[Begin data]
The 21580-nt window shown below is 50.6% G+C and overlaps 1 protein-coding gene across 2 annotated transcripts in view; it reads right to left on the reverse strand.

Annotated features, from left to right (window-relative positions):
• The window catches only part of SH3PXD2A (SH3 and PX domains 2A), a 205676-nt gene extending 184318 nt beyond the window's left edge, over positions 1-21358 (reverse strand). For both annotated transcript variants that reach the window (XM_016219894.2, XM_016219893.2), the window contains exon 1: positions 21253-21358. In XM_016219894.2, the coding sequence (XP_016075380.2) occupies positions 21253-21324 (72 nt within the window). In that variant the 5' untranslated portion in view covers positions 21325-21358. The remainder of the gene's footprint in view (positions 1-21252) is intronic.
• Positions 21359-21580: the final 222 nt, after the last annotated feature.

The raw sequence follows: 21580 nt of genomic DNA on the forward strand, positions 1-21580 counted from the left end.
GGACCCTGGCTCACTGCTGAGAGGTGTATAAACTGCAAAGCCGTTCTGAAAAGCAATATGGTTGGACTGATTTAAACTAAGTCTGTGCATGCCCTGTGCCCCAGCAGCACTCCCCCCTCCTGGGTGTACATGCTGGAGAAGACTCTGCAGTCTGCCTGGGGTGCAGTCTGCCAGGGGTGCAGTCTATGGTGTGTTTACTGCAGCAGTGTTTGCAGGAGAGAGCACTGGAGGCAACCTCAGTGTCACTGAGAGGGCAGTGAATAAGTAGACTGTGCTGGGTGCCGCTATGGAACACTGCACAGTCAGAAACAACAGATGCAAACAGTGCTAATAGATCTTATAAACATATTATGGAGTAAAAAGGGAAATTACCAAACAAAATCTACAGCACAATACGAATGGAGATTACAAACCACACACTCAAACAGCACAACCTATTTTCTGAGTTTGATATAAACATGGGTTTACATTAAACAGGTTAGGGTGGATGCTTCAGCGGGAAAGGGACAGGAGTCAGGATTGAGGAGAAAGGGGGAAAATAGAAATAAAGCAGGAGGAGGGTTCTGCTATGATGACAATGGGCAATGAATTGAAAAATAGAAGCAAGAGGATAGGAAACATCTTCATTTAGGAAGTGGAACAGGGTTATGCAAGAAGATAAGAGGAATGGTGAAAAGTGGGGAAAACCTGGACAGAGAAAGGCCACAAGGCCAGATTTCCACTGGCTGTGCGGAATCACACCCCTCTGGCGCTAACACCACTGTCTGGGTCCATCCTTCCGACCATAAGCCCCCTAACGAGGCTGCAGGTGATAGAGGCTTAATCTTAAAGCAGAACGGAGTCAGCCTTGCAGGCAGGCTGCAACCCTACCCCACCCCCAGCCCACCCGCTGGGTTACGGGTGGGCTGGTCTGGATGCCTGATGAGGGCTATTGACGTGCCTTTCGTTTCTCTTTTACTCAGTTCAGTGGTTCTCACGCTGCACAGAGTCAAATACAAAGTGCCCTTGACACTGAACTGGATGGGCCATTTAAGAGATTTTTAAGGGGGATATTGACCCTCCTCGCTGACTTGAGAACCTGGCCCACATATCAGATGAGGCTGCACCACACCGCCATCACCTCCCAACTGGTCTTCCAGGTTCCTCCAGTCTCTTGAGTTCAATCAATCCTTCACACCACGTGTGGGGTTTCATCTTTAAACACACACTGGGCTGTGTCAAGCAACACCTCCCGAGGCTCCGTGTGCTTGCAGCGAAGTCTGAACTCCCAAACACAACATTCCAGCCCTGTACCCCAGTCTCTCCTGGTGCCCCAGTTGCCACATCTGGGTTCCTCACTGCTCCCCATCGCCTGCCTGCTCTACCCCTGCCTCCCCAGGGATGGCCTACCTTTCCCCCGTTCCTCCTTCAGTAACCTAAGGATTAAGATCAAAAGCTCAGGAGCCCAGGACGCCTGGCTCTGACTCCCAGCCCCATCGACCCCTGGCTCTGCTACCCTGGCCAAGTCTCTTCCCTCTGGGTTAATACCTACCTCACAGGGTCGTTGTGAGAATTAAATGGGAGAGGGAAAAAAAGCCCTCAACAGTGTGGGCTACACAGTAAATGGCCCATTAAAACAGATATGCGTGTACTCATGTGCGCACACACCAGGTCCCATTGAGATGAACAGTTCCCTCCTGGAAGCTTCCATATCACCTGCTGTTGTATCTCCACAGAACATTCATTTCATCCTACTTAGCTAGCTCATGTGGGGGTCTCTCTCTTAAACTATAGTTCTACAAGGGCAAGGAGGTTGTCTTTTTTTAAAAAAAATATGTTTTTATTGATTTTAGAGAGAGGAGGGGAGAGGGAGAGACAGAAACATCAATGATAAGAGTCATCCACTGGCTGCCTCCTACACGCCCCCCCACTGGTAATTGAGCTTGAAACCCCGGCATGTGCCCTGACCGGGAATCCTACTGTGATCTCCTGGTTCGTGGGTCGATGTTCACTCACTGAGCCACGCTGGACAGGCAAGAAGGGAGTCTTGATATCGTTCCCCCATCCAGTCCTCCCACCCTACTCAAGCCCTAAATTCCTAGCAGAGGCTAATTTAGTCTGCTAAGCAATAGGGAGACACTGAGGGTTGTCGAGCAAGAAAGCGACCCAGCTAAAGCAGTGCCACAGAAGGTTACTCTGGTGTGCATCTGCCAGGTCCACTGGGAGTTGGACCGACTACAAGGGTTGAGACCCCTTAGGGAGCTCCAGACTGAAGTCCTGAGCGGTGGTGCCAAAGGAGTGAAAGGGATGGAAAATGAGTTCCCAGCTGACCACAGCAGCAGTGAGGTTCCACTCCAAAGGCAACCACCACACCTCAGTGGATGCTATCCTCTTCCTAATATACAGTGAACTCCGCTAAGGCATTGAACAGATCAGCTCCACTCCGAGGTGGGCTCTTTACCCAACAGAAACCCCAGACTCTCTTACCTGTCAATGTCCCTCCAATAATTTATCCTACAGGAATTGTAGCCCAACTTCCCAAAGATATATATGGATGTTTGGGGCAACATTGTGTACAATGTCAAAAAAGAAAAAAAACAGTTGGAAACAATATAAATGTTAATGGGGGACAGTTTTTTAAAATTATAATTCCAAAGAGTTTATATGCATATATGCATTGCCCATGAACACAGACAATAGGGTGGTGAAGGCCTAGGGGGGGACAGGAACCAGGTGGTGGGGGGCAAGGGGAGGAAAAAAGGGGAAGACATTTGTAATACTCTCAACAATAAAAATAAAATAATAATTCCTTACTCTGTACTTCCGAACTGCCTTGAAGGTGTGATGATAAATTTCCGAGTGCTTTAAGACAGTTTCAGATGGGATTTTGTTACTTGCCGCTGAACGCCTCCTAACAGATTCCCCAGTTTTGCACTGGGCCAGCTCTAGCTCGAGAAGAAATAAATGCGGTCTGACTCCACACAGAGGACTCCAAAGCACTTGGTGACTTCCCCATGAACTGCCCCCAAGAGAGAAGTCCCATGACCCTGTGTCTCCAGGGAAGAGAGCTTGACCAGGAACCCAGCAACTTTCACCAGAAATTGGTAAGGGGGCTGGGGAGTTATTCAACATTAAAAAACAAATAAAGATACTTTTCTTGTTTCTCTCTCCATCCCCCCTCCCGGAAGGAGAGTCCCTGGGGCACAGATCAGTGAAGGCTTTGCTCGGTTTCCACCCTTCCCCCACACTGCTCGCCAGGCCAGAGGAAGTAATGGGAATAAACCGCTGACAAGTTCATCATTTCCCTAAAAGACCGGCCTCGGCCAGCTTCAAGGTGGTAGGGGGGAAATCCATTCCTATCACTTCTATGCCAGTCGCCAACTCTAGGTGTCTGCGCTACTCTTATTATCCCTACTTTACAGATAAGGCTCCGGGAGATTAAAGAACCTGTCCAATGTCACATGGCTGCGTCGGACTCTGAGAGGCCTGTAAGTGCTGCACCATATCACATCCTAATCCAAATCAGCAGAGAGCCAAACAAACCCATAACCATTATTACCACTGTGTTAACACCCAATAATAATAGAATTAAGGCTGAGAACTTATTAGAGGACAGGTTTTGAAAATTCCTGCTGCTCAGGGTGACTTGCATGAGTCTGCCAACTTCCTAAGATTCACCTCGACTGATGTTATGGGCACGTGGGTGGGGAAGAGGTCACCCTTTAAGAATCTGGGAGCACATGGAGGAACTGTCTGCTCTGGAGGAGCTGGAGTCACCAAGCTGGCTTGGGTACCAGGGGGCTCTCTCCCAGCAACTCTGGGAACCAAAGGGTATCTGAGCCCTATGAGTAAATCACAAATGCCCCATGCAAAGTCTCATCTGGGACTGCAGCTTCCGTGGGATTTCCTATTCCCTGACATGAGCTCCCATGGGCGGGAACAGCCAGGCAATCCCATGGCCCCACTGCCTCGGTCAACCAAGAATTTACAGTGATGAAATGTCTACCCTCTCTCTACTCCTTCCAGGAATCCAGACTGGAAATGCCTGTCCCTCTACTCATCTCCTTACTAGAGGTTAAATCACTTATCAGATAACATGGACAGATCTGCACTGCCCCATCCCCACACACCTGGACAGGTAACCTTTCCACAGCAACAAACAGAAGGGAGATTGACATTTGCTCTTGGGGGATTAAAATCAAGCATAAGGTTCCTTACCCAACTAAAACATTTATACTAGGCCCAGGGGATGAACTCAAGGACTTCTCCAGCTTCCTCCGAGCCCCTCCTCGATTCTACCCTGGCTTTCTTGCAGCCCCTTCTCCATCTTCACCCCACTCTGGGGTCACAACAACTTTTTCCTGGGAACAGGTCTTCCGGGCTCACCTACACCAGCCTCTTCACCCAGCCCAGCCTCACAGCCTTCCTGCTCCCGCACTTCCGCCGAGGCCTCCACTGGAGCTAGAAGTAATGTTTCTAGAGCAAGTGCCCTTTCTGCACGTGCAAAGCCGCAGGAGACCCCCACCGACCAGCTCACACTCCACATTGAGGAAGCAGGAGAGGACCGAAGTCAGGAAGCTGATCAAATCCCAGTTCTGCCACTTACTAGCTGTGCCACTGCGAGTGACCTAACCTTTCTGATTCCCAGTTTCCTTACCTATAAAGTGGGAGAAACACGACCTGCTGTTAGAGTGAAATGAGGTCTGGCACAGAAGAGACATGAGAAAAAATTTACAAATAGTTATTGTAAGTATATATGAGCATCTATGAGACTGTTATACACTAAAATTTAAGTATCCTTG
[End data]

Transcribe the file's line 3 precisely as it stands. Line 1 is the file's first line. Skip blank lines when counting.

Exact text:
• The window catches only part of SH3PXD2A (SH3 and PX domains 2A), a 205676-nt gene extending 184318 nt beyond the window's left edge, over positions 1-21358 (reverse strand). For both annotated transcript variants that reach the window (XM_016219894.2, XM_016219893.2), the window contains exon 1: positions 21253-21358. In XM_016219894.2, the coding sequence (XP_016075380.2) occupies positions 21253-21324 (72 nt within the window). In that variant the 5' untranslated portion in view covers positions 21325-21358. The remainder of the gene's footprint in view (positions 1-21252) is intronic.